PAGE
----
Elsie didn't sleep well while we were away, she's happy to be home and back in her own bed. 

Elsie turns one in a couple of weeks. Can you believe it? I'm contemplating sewing her an indoor swing or making her a 14" Waldorf doll. Either way, I'll be pulling out out the sewing machine and taking over the kitchen table for a bit. I have been keeping my eye out for some wooden building blocks on Facebook marketplace, but I am yet to find some that are not overpriced. I mean, they are not expensive but I don't understand why people are asking $25 for blocks I could buy new for the same price. Marketplace can be weird like that. Sometimes there are good bargains to be had, and other times people price items far too high and they sit there for weeks. But, in our desire to buy second hand where possible and utilize items that already exist rather than continue the demand for "new" we shall wait. 

Aside from that, there will be a simple homemade meal consisting of a roast chicken, veggies and mashed potato for dinner which is her favourite meal, and a pale pink iced butter cake. If it's hot we might take her to the river for a dip. She loves the water!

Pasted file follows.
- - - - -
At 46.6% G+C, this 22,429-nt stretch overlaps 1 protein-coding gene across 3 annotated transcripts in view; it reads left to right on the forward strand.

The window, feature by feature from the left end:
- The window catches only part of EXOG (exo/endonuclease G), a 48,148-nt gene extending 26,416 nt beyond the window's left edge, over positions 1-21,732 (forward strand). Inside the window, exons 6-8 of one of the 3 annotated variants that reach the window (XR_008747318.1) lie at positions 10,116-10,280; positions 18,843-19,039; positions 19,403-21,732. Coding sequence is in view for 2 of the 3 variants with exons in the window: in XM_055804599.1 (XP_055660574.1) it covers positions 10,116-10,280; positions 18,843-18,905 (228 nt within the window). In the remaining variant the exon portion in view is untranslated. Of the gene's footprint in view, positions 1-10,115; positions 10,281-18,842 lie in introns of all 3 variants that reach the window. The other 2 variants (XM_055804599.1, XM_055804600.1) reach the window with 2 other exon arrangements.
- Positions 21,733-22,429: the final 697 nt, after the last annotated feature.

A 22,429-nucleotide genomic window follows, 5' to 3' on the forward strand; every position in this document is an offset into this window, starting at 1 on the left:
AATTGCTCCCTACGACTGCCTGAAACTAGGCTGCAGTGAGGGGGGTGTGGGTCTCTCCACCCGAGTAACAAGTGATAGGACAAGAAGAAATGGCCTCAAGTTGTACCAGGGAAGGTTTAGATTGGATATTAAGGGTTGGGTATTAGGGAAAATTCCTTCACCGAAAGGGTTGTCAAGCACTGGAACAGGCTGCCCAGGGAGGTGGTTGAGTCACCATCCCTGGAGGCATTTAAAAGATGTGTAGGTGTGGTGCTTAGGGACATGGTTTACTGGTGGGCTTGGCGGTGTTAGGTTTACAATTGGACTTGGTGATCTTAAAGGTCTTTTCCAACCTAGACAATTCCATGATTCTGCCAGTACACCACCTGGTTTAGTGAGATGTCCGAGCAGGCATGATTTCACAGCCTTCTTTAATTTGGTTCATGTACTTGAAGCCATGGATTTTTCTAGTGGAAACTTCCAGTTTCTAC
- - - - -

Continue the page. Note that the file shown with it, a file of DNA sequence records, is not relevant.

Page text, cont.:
While we were away Angus turned 10! He requested tacos, homemade mud cake for dinner. As well as a play with his cousins and a swim for the day. He also discovered sparklers at his grandparents' place which made for a happy surprise.  

Anyway, I had best get on with the days jobs. There is sourdough to feed, dishes to do, biscuits to bake, washing to hang, a dirty load to put on and two big loads to fold, floors to mop and a suitcase still to unpack. We are having butter chicken for dinner so I should get the chicken thigh out of the freezer before the day completely escapes me! 

Much love,